World news story

Have fun and stay safe, British Consulate-General Brussels tells students in Belgium

Many hundreds of British students come to Belgium to study every year, either in an exchange program or independently.

This was published under the 2010 to 2015 Conservative and Liberal Democrat coalition government


For the vast majority, this will be an amazing and life-changing experience.

However, every year our Consular staff are approached by students who are having a tough time. Unforeseen events happen all the time, of course, but prior planning can often make a real difference when problems crop up.

Brussels consular staff have used their experience with real-life difficulties and tragedies to put together tips for exchange students:

Our top tips

  • Renting a flat? If you’re asked to pay a deposit by cash money transfer, be wary - does the flat actually exist? We talk to people every year who have been a victim of scams like this one.

  • What about health cover? It’s not free in Belgium. You’ll need your European Health Insurance Card and arrange health/travel insurance before you start your course. Talk to the human resources department of your Belgium University about this. “Don’t wait until it’s to late, as you may have to pay for your medical costs up front” says Pro-Consul Gary Walsh.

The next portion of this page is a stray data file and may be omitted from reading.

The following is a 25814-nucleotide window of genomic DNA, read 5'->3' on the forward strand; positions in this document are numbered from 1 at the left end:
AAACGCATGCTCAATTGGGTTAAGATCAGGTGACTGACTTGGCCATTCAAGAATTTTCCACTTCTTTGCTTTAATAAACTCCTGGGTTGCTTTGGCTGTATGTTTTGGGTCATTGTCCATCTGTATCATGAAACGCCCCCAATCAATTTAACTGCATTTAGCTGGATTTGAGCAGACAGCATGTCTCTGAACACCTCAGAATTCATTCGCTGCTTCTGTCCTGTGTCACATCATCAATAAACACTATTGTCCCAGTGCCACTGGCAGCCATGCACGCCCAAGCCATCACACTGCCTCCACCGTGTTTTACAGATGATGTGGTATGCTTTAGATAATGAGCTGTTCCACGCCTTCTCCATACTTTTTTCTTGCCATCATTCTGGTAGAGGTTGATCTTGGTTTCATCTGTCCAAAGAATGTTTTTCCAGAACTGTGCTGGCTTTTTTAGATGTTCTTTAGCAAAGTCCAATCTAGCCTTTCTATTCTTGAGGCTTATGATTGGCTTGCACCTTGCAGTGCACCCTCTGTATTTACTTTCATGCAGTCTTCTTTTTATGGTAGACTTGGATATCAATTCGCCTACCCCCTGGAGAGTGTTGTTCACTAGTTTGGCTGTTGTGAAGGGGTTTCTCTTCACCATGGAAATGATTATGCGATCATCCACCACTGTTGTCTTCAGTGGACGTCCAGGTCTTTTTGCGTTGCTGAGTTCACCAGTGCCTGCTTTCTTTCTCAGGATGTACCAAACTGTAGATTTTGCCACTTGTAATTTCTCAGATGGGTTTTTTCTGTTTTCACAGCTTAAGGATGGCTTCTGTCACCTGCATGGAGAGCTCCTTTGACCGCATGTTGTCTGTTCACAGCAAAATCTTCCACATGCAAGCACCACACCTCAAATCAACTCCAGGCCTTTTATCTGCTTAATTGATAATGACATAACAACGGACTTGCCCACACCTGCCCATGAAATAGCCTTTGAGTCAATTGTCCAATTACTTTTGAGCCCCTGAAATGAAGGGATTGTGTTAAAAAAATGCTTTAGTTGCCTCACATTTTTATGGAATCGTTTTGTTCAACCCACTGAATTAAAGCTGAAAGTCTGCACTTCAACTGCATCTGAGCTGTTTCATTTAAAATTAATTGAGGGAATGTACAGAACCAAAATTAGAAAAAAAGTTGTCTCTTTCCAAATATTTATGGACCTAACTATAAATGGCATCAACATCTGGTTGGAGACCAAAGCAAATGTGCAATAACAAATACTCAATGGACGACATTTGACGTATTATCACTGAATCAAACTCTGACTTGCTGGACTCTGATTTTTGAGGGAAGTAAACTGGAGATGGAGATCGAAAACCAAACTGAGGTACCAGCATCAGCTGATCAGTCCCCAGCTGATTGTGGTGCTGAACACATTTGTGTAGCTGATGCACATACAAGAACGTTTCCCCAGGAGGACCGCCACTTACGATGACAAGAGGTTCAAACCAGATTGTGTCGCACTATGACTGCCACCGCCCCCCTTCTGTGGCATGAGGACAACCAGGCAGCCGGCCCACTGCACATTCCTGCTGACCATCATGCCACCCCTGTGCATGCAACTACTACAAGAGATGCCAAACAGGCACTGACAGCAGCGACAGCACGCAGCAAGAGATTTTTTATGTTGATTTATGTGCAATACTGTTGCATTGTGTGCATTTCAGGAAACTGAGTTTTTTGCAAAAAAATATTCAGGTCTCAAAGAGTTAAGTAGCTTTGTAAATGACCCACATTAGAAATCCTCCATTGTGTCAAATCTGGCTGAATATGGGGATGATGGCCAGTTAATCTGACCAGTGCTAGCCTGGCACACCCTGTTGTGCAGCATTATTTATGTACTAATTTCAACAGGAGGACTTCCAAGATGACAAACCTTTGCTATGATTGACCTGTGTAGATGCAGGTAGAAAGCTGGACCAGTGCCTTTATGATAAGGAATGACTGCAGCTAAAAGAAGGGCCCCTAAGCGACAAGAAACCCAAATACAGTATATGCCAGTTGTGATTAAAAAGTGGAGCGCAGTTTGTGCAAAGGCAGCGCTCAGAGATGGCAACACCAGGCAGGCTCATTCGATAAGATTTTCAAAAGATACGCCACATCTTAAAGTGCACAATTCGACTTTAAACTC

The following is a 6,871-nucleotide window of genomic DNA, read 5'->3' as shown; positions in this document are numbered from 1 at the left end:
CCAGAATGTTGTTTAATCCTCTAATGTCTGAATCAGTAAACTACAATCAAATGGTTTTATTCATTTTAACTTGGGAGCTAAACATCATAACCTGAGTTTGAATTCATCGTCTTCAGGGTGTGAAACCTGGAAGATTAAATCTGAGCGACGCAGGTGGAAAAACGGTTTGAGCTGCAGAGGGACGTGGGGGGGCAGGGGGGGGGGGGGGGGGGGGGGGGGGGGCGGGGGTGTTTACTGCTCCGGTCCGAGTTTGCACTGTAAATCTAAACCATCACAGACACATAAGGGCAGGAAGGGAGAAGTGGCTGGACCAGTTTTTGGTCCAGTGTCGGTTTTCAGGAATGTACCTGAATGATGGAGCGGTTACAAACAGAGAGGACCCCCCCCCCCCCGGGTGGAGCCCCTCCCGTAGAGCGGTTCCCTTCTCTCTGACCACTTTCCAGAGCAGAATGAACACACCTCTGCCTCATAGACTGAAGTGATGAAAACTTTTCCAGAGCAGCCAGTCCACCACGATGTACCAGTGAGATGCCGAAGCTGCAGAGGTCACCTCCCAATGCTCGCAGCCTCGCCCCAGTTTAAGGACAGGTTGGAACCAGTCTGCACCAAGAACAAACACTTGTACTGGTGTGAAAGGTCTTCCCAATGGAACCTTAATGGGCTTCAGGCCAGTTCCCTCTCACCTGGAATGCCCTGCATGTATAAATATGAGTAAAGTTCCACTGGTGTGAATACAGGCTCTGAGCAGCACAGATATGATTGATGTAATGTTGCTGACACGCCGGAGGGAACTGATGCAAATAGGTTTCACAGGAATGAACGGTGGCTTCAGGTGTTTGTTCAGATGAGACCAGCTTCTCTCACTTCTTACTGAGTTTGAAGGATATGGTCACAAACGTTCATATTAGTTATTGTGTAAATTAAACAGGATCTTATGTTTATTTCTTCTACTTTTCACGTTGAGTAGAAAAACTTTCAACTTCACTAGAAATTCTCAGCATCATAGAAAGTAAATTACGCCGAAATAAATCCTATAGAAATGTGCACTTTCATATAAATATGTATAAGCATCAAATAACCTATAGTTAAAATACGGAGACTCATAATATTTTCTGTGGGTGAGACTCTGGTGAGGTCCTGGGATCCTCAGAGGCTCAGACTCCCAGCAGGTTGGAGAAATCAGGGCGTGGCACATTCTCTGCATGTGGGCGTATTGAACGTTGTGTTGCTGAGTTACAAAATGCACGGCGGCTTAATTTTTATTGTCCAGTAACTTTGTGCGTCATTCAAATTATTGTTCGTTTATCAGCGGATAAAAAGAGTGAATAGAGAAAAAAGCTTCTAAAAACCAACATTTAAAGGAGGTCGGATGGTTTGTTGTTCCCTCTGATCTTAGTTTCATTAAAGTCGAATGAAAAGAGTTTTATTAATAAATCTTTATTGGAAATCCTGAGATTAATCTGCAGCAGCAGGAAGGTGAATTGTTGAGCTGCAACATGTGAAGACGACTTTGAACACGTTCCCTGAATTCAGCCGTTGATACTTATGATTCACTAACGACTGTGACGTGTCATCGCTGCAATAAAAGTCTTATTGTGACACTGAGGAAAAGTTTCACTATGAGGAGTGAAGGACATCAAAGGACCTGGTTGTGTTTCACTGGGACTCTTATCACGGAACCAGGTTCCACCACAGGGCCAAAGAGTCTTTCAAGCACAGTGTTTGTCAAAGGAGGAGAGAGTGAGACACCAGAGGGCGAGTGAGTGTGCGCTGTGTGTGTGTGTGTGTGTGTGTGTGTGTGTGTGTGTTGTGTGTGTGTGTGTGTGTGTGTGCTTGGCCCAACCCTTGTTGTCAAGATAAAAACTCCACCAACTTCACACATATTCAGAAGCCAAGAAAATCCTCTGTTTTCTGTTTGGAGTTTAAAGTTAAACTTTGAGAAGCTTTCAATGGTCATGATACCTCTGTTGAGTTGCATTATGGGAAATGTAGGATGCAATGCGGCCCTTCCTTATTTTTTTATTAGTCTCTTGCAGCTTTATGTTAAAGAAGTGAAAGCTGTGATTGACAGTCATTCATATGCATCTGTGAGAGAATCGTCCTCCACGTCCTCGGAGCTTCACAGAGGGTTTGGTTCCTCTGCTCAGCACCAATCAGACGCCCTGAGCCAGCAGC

• If things do go wrong, you may need to be medically repatriated back to the UK. Does your health/travel insurance cover this?

  • Be safe when you go out! Back home, your friends would be there to make sure you get home safely –is that the case here?

  • Alcohol. We’re not going to tell you not to drink (that probably won’t work!) But do make sure that you drink sensibly. Never leave your glass unattended and always be alert if someone offers to buy you a drink that you don’t know.

  • Watch out for misunderstandings – does that guy (or girl) understand what you’re saying? Does he (or she) understand that you’ve said no?

  • A big city is a big city! Remain vigilant and use common sense, just as you would at home. Keep a copy of your passport in your wallet and leave your passport in a safe place.

  • Draw up a budget and stick to it. You may have more euros than pounds, but they’ll go just as fast. Belgium has 3 official languages: Dutch, French and German. Why not try to learn one here!

  • If you do run into trouble, your university should have a person who you could talk to about it.

Where can you find more?

If things do go wrong

If you are in need of emergency assistance, call us on +32 (0)2 287 62 11 (24hrs a day, 7 days a week).

Published 13 September 2013